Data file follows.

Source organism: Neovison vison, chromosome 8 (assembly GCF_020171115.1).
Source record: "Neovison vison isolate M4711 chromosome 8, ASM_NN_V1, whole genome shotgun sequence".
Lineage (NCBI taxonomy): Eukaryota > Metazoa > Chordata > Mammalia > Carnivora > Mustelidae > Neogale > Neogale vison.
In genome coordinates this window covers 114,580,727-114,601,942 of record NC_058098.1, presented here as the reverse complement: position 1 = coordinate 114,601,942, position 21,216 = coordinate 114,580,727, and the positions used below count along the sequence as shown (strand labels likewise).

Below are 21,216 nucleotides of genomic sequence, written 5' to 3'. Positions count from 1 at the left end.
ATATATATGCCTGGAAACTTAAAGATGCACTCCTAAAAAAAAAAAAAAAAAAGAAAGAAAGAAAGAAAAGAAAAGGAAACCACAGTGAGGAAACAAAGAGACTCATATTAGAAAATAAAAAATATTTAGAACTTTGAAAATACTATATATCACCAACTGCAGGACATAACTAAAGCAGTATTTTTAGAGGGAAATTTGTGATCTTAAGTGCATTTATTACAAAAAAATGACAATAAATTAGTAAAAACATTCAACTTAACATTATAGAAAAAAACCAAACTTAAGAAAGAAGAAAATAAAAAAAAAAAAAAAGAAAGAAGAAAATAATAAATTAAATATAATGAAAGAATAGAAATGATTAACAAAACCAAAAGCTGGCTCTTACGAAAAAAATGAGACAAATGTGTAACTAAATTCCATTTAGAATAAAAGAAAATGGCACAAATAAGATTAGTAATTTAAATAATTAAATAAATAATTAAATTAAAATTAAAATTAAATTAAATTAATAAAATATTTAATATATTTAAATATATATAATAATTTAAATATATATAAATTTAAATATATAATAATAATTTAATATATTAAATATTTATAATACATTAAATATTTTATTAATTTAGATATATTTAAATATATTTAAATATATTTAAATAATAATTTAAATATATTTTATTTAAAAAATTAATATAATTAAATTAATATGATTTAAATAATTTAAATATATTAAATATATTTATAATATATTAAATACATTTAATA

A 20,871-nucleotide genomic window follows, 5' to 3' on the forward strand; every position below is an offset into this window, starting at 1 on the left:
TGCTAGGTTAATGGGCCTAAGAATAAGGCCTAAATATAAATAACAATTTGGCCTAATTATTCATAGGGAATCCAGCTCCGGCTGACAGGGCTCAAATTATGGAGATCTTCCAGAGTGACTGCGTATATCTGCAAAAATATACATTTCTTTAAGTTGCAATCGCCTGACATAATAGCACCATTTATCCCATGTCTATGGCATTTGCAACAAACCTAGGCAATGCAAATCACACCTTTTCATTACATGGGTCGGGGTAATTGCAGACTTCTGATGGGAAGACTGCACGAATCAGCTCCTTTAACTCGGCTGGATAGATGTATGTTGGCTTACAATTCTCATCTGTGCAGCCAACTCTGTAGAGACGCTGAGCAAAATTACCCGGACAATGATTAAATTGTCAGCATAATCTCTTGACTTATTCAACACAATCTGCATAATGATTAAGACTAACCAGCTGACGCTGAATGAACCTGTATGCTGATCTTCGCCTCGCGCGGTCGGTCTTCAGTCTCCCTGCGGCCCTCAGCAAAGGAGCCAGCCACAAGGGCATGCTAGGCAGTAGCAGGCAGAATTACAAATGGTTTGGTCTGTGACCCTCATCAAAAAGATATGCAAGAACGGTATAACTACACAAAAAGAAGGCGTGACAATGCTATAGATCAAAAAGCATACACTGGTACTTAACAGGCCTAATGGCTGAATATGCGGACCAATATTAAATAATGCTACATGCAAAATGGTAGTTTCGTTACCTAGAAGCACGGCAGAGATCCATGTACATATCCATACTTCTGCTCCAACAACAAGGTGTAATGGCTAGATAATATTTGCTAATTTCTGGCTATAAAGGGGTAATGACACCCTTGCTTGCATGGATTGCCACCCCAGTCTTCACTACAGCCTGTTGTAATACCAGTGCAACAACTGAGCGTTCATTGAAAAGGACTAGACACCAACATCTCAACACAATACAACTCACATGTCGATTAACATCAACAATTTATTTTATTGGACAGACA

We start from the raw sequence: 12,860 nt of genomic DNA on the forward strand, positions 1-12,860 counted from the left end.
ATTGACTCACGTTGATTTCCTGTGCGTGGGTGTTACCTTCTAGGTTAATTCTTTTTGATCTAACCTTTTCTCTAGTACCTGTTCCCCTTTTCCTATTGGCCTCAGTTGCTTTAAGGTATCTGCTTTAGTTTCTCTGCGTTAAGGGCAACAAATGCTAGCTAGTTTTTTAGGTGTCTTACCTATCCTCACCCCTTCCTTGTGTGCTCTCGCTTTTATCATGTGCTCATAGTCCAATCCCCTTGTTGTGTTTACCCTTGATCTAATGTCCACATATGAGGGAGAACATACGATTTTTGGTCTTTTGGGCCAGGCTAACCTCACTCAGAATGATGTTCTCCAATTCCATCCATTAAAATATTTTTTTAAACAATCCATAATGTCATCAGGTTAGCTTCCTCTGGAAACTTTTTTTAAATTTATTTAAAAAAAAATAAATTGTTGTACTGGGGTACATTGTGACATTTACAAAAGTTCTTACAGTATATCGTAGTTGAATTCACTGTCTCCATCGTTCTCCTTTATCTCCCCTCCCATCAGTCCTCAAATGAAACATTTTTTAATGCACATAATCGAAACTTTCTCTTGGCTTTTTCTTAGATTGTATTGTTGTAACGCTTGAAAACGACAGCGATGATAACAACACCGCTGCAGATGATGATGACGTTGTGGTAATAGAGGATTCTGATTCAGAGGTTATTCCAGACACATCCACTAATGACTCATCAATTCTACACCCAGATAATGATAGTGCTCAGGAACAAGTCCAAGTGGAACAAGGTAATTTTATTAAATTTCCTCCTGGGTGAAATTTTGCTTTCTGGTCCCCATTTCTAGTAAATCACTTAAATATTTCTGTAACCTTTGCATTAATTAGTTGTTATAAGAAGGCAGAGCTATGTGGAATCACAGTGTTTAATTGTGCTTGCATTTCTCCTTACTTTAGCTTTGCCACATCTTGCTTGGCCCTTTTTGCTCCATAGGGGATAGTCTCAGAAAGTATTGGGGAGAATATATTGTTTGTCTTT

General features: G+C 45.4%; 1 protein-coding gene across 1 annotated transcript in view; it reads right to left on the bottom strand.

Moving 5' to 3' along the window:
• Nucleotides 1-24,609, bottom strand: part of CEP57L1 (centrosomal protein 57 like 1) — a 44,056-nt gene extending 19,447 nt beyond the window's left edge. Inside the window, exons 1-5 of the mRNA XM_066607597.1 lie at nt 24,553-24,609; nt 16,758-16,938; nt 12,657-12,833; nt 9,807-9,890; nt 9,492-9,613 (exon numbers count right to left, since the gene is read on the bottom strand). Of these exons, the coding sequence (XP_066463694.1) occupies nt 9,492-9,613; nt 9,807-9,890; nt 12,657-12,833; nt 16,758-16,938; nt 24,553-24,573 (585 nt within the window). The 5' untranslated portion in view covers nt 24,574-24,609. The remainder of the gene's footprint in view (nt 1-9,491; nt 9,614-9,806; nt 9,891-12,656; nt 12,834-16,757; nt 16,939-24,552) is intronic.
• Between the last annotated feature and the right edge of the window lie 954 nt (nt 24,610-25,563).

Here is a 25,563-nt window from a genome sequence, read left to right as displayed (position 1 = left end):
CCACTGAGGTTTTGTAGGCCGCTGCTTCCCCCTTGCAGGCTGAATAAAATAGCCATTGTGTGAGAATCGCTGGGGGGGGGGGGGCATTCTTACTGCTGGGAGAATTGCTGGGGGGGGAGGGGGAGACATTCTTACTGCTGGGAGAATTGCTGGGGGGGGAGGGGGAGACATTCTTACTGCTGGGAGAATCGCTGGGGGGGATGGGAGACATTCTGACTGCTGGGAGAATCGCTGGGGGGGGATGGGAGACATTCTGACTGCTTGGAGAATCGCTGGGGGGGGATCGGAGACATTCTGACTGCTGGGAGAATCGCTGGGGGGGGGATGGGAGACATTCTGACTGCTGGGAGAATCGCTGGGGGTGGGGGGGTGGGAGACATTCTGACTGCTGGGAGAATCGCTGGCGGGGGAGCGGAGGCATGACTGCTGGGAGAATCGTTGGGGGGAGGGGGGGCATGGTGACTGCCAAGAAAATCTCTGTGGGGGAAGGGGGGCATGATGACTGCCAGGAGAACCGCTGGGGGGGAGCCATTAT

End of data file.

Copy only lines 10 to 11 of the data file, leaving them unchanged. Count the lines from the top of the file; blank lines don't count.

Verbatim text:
ATTGACTCACGTTGATTTCCTGTGCGTGGGTGTTACCTTCTAGGTTAATTCTTTTTGATCTAACCTTTTCTCTAGTACCTGTTCCCCTTTTCCTATTGGCCTCAGTTGCTTTAAGGTATCTGCTTTAGTTTCTCTGCGTTAAGGGCAACAAATGCTAGCTAGTTTTTTAGGTGTCTTACCTATCCTCACCCCTTCCTTGTGTGCTCTCGCTTTTATCATGTGCTCATAGTCCAATCCCCTTGTTGTGTTTACCCTTGATCTAATGTCCACATATGAGGGAGAACATACGATTTTTGGTCTTTTGGGCCAGGCTAACCTCACTCAGAATGATGTTCTCCAATTCCATCCATTAAAATATTTTTTTAAACAATCCATAATGTCATCAGGTTAGCTTCCTCTGGAAACTTTTTTTAAATTTATTTAAAAAAAAATAAATTGTTGTACTGGGGTACATTGTGACATTTACAAAAGTTCTTACAGTATATCGTAGTTGAATTCACTGTCTCCATCGTTCTCCTTTATCTCCCCTCCCATCAGTCCTCAAATGAAACATTTTTTAATGCACATAATCGAAACTTTCTCTTGGCTTTTTCTTAGATTGTATTGTTGTAACGCTTGAAAACGACAGCGATGATAACAACACCGCTGCAGATGATGATGACGTTGTGGTAATAGAGGATTCTGATTCAGAGGTTATTCCAGACACATCCACTAATGACTCATCAATTCTACACCCAGATAATGATAGTGCTCAGGAACAAGTCCAAGTGGAACAAGGTAATTTTATTAAATTTCCTCCTGGGTGAAATTTTGCTTTCTGGTCCCCATTTCTAGTAAATCACTTAAATATTTCTGTAACCTTTGCATTAATTAGTTGTTATAAGAAGGCAGAGCTATGTGGAATCACAGTGTTTAATTGTGCTTGCATTTCTCCTTACTTTAGCTTTGCCACATCTTGCTTGGCCCTTTTTGCTCCATAGGGGATAGTCTCAGAAAGTATTGGGGAGAATATATTGTTTGTCTTT

General features: G+C 45.4%; 1 protein-coding gene across 1 annotated transcript in view; it reads right to left on the bottom strand.